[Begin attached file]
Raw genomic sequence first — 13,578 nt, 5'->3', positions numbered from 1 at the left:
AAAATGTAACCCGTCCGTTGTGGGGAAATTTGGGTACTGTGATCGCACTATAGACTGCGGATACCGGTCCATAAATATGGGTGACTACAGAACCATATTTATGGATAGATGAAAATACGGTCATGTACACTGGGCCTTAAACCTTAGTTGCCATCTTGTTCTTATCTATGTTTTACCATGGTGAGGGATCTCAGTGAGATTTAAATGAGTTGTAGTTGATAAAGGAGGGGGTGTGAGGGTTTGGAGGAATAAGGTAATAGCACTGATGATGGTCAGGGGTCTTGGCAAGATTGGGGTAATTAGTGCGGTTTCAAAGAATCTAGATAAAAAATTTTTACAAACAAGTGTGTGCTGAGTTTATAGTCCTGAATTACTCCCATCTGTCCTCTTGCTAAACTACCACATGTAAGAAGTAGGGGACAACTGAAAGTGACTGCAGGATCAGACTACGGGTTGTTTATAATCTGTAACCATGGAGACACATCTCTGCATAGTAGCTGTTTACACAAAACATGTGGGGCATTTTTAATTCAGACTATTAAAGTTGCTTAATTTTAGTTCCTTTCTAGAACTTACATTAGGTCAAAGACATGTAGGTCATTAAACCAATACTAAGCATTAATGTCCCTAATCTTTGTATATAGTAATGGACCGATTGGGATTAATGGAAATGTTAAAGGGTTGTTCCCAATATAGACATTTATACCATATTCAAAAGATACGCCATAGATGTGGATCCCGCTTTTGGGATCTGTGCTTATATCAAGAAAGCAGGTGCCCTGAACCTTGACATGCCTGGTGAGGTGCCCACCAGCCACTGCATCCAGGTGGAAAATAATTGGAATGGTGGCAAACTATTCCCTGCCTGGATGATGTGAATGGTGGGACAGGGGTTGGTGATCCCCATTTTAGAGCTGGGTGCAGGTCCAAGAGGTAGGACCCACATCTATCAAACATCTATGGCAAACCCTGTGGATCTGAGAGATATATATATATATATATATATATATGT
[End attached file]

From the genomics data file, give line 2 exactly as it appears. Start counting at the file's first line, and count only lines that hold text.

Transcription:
AAAATGTAACCCGTCCGTTGTGGGGAAATTTGGGTACTGTGATCGCACTATAGACTGCGGATACCGGTCCATAAATATGGGTGACTACAGAACCATATTTATGGATAGATGAAAATACGGTCATGTACACTGGGCCTTAAACCTTAGTTGCCATCTTGTTCTTATCTATGTTTTACCATGGTGAGGGATCTCAGTGAGATTTAAATGAGTTGTAGTTGATAAAGGAGGGGGTGTGAGGGTTTGGAGGAATAAGGTAATAGCACTGATGATGGTCAGGGGTCTTGGCAAGATTGGGGTAATTAGTGCGGTTTCAAAGAATCTAGATAAAAAATTTTTACAAACAAGTGTGTGCTGAGTTTATAGTCCTGAATTACTCCCATCTGTCCTCTTGCTAAACTACCACATGTAAGAAGTAGGGGACAACTGAAAGTGACTGCAGGATCAGACTACGGGTTGTTTATAATCTGTAACCATGGAGACACATCTCTGCATAGTAGCTGTTTACACAAAACATGTGGGGCATTTTTAATTCAGACTATTAAAGTTGCTTAATTTTAGTTCCTTTCTAGAACTTACATTAGGTCAAAGACATGTAGGTCATTAAACCAATACTAAGCATTAATGTCCCTAATCTTTGTATATAGTAATGGACCGATTGGGATTAATGGAAATGTTAAAGGGTTGTTCCCAATATAGACATTTATACCATATTCAAAAGATACGCCATAGATGTGGATCCCGCTTTTGGGATCTGTGCTTATATCAAGAAAGCAGGTGCCCTGAACCTTGACATGCCTGGTGAGGTGCCCACCAGCCACTGCATCCAGGTGGAAAATAATTGGAATGGTGGCAAACTATTCCCTGCCTGGATGATGTGAATGGTGGGACAGGGGTTGGTGATCCCCATTTTAGAGCTGGGTGCAGGTCCAAGAGGTAGGACCCACATCTATCAAACATCTATGGCAAACCCTGTGGATCTGAGAGATATATATATATATATATATATATATGT